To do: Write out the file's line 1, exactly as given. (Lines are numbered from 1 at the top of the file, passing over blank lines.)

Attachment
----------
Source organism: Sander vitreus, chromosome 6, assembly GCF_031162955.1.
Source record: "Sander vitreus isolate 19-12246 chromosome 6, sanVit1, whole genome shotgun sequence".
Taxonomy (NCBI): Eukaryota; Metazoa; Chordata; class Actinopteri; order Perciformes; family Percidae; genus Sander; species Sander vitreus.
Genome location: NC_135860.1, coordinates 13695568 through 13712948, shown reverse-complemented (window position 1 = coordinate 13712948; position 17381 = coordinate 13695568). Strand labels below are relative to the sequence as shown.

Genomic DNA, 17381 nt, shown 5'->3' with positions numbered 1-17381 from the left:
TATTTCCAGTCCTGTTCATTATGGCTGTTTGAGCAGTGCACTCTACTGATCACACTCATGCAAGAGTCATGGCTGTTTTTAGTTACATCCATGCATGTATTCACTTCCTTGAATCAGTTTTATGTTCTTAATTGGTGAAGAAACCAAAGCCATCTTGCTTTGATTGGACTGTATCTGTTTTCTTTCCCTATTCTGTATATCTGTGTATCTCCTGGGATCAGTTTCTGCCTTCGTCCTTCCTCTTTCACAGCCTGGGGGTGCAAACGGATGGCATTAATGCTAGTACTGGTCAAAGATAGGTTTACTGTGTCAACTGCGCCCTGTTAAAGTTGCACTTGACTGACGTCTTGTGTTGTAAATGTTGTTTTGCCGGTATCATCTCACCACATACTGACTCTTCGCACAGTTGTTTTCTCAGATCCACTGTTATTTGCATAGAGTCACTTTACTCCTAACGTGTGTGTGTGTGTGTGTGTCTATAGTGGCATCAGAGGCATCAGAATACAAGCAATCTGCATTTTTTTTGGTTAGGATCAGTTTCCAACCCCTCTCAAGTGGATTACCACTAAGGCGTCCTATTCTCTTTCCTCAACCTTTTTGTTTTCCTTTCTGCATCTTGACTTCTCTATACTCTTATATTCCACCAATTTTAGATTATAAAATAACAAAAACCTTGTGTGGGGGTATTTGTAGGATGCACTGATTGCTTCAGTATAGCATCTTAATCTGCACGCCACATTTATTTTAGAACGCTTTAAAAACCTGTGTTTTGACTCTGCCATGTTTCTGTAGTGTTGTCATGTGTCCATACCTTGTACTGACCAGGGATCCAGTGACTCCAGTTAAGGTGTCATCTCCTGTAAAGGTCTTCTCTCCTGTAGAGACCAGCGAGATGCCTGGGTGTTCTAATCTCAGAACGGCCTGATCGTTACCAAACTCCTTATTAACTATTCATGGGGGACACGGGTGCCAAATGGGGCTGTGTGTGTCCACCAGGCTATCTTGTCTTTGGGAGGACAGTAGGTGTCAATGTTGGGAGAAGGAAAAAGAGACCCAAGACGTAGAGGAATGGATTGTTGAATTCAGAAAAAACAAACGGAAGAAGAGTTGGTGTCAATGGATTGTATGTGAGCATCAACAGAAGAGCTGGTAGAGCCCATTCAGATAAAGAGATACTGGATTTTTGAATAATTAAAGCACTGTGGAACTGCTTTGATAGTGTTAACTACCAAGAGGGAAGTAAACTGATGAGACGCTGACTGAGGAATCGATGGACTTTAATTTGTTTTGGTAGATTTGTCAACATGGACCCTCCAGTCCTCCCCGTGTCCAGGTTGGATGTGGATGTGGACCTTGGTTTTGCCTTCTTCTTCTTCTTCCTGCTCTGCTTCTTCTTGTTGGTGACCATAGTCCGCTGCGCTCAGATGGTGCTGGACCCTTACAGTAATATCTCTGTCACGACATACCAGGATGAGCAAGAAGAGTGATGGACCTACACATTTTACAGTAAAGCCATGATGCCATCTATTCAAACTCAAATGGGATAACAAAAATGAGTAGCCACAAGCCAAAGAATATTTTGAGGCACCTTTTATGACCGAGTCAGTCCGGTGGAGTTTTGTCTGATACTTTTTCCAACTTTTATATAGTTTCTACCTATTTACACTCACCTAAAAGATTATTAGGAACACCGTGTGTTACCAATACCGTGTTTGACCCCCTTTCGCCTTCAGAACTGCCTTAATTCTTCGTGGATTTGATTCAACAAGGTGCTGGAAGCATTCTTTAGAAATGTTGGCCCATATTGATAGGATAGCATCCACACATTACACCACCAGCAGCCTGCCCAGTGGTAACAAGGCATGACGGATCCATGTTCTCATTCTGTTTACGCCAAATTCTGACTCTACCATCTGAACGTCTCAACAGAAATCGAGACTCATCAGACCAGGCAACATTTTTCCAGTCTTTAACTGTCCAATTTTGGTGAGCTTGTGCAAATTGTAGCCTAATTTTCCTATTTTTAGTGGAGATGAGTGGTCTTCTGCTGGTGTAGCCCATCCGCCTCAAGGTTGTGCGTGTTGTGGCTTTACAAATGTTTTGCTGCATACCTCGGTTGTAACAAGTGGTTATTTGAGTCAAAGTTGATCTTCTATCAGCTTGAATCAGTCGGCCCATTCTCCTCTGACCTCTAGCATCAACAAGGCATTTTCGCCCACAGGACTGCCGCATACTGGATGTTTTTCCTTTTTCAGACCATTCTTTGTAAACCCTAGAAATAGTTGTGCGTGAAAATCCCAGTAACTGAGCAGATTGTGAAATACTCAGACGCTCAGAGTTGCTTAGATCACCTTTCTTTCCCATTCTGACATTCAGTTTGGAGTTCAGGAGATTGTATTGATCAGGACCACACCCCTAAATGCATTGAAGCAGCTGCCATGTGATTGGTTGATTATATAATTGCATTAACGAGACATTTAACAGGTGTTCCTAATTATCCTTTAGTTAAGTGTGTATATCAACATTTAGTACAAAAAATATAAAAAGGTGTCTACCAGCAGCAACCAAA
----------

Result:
Source organism: Sander vitreus, chromosome 6, assembly GCF_031162955.1.